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Gwen Ashley Walters
October, 2011, Page 192
Photos by Richard Maack
Spice up your plate with some tongue-torchingly delicious dinner options from north Scottsdale’s newest Indian hot spot.
Dining in far north Scottsdale is a little spicier thanks to the addition of Al Hamra, a fine-dining Indian restaurant in the same plaza as Mastro’s steakhouse. Finding it isn’t easy; it’s tucked in the back of the La Mirada shopping center, and those hunting for a buffet will be disappointed. Al Hamra is open for dinner only and dishes are à la carte.
Décor is elegant but austere, but what it lacks in warmth it makes up for with enticingly complex, aromatic flavors in everything from curries to biryani rice dishes to tandoori plates. Want heat? Ask for at least a “5” on the “1” to “10” scalable spice level (1 is practically imperceptible and 10 requires the fire-extinguishing properties of the just-sweet mango lassi, $3.95). Al Hamra also offers a collection of crisp Indian lagers to cool the palate, as well as a full bar and a handful of California wines.
Papadum is on the menu for $3, but a plate of the lentil wafers arrives soon after seating, with two chutneys: a thin, vibrant jalapeño/mint/cilantro and a thick, sweet tamarind. Other appetizers include vegetarian samosa pastries ($6.95) and several pakoras, including surprisingly tender chicken ($7.95), five nuggets lightly battered with spiced gram (chickpea) flour served with carrot slaw.Naan is thick, chewy and blistered from the tandoor oven, and while the unapologetic garlic naan ($3.50) is my favorite, I had no trouble devouring the roasted sweet onion or the toasted sesame seed naans ($3 each).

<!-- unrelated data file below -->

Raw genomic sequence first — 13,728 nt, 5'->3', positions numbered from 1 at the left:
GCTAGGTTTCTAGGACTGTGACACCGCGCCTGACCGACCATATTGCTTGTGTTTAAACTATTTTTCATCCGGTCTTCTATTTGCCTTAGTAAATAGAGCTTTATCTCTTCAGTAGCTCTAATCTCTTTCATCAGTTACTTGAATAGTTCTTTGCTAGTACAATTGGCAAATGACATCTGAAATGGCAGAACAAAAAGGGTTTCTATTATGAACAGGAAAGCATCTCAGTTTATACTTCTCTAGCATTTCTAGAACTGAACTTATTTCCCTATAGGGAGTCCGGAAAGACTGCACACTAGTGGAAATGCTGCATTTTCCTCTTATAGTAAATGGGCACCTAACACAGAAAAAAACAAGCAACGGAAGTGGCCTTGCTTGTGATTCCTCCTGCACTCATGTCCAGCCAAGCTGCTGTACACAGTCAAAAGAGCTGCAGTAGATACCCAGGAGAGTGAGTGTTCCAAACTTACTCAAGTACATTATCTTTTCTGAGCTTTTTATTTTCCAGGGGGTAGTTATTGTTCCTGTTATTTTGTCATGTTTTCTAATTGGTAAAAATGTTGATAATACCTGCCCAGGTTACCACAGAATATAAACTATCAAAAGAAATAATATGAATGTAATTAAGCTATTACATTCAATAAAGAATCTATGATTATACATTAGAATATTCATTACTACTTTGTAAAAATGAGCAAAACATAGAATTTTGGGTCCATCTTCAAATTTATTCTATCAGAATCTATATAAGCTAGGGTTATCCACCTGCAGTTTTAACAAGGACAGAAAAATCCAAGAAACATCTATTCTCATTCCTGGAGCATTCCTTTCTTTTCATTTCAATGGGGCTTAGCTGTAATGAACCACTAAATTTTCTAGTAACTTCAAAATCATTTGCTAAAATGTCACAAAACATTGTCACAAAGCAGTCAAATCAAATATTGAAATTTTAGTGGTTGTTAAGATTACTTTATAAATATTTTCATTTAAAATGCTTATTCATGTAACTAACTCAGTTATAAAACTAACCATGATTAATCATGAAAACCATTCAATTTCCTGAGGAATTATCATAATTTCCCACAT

Prices reflect the ZIP code, so don’t expect bargains. Do expect flawlessly cooked tandoori prawns (10 pieces for $19.95), with swirling flavors of cumin, garlic and ginger, accompanied by an eye-catching dome of fragrant basmati rice.
Chicken tikka masala ($17.95) is bowl-lickingly terrific, but the rich, spiced yogurt gravy sports a miserly amount of chicken. Likewise, the dark, oniony lamb vindaloo ($18.95) is deliciously complicated with hints of mustard, ginger, clove and cinnamon but few pieces of the fork-tender lamb. Chicken curry ($16.95) sounds nondescript, but the tomato-cumin-garlic-ginger stew is brilliant and, yes, skimpy on the chicken, too.
Despite meager proteins in some dishes, I’m impressed with Al Hamra’s deft use of seasonings. It’s the intricate layers of flavor that draw me to Indian food, and Al Hamra clearly has a detailed map of the spice route.
Indian desserts are delicate by design, created to cool and soothe the palate after the double-barrel spice assault from the main meal. Al Hamra’s two desserts ($3.95 each) get the job done as well as any: gulab jamun (two milk dumplings soaked in rose water-tinged honey) and kheer (rice pudding with golden raisins, sprinkled with coconut dust). Or, skip dessert and let the tingling tickle of spice linger on your tongue.
inside Al Hamra
: 8900 E. Pinnacle Peak Road, Scottsdale
: 4 p.m.-10 p.m. daily
: Garlic naan ($3.50), chicken curry ($16.95), lamb vindaloo ($18.95), tandoori prawns ($19.95), mango lassi ($3.95), rice pudding ($3.95)
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